Bangladesh’s Water Crisis

For those of us living in well-developed countries, clean water is accessible by the simple turn of a faucet handle. It can be easy to take for granted such a seemingly plentiful, yet necessary, resource when we don’t know where it comes from and need not worry about its supply and sanitation. In Bangladesh it is a much different story for millions without easy access to safe drinking water. What separates Bangladesh’s water crisis from other water problem stricken countries? Issues related to climate change are expected to cause millions more of Bangladeshis to be effected by the lack of clean water.

The ocean borders Bangladesh with a majority of its population living in the southern half of the country, where climate change is causing serious water issues for the residents. Many of the ponds and rivers in Bangladesh are becoming inundated with saltwater as sea levels rise and rainfall has decreased. Tropical cyclone severity is expected to increase due to climate change, causing widespread flooding and more water sources becoming inundated with salt water.

As more surface water sources of clean water are disappearing, engineers have looked towards wells and aquifers as alternatives to access clean water. In the 1970’s, around four million wells in Bangladesh were dug to provide clean water access, especially helping those living in rural areas. However, in the 1990’s and 2000’s, high arsenic levels have been found in many wells, rendering them unsafe to drink from and causing numerous health problems. The World Health Organization reported an estimated 30-50 million people in Bangladesh were affected by Arsenic poisoning. Ingesting arsenic can cause cancer and other damage many systems in the body. Finding new and sustainable ways of acquiring water other than just using wells is essential to the health of the people of Bangladesh.

The rapid depletion of ground water and misuse of water resources has also contributed to unsustainable usage of water in a country lacking much of financial resources to support more sustainable water projects and usage. The majority of Bangladeshi’s rely on rivers originating in India and China for their water supply. As populations grow in China and India and more water from these rivers is diverted for that growth and pollution in the rivers is increased, additional strain is put on Bangladesh to find new sustainable and adequate water resources. In the slums of the mega-city capital, Dhaka, millions of people not only lack clean water for drinking, but for sanitation and good hygiene as well, causing a myriad number of health problems. As millions more of Bangladeshis move to Dhaka in search of a better life, serious water projects must be taken by the government to sustainably provide safe water the people and prevent water borne illness related deaths.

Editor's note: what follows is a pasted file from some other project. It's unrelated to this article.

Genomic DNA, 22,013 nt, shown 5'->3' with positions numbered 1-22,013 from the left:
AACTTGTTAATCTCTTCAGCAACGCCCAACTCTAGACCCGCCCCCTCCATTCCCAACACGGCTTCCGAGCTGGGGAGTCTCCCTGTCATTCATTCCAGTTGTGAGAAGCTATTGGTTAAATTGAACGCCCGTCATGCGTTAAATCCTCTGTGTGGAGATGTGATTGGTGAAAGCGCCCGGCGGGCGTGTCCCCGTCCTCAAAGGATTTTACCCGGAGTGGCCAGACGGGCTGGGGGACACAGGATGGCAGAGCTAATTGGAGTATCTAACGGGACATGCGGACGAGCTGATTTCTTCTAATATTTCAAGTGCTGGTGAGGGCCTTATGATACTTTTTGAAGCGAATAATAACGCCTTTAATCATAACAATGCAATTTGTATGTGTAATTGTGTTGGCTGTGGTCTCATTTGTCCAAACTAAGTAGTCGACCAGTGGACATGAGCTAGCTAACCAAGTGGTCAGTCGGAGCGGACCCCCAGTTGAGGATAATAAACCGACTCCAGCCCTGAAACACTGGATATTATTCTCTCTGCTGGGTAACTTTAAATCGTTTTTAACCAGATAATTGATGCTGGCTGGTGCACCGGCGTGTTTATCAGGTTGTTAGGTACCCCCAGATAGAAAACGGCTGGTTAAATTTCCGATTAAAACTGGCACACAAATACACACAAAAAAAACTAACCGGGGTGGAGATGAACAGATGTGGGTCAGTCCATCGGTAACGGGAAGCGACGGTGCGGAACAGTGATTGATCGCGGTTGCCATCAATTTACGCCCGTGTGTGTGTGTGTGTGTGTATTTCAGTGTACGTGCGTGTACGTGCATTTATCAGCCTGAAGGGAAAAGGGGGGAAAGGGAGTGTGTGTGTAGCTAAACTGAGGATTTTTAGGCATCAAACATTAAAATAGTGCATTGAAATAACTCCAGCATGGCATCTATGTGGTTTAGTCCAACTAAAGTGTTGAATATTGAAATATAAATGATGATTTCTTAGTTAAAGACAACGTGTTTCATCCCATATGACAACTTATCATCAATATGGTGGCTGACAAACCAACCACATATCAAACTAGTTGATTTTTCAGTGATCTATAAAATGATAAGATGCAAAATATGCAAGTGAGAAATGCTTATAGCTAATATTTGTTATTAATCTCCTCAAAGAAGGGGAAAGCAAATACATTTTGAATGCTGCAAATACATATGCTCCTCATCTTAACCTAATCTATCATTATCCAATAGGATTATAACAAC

If the Bangladesh government and other health organizations can team up to create more efficient and sustainable water projects, tens of thousands lives could be saved. Mangroves need to be conserved and grown in the southern river deltas to help prevent sea level rise. Proper sanitation and plumbing systems need to be constructed in Dhaka and its slums. Furthermore, cooperation with China and India to prevent pollution of major rivers like the Ganges would prevent many Bangladeshis from acquiring water-borne diseases. “Recharge” aquifers could redirect monsoon rainwater into their tanks to create a more sustainable way of harvesting ground water. As climate change causes more severe and noticeable impacts on essential resources like water, we must not forget to help the people who are hit the hardest. The millions people of Bangladesh are some of those who are the hardest hit, lacking the resources that can be so easily taken for granted.

Written by John Kurtz, ESLLC 2015-1016


 

Works Cited

“BANGLADESH: Dhaka’s Worrying Water Supply.” IRINnews. IRIN, 10 Apr. 2012. Web. 11 Jan. 2016.

Hedrick, Saima. “Water In Crisis – Spotlight Banglasdesh.” The Water Project. WHO, n.d. Web. 11 Jan. 2016.

Kibria, ASMG. “Bangladesh’s Persistent Water Crisis.” The Diplomat. N.p., 25 Nov. 2014. Web. 11 Jan. 2016.

McNamara, Sophie. “Media Centre.” UNICEF Bangladesh. UNICEF, Apr. 2010. Web. 11 Jan. 2016.

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